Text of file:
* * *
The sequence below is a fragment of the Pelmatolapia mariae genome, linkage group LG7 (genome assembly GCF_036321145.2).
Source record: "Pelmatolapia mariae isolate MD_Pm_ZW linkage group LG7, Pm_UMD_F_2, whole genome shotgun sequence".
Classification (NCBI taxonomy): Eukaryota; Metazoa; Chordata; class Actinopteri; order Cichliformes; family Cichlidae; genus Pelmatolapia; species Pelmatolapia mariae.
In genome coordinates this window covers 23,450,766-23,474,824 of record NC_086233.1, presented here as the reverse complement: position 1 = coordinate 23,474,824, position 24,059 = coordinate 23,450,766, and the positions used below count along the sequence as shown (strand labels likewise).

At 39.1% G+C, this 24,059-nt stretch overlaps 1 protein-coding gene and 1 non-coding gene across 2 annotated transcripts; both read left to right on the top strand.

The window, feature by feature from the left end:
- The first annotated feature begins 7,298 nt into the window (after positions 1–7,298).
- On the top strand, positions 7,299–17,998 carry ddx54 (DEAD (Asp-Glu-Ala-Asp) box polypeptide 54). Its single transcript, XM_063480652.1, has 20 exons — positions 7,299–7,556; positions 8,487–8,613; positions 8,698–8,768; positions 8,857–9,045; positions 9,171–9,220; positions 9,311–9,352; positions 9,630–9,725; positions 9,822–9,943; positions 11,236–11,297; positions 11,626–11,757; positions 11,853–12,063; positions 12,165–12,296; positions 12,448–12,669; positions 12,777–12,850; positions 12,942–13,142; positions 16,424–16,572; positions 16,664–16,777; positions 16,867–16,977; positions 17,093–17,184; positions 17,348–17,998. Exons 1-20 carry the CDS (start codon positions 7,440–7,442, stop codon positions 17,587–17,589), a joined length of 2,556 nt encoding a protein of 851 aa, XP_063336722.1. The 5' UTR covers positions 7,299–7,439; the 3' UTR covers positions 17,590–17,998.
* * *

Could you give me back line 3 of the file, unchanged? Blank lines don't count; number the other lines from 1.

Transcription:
Classification (NCBI taxonomy): Eukaryota; Metazoa; Chordata; class Actinopteri; order Cichliformes; family Cichlidae; genus Pelmatolapia; species Pelmatolapia mariae.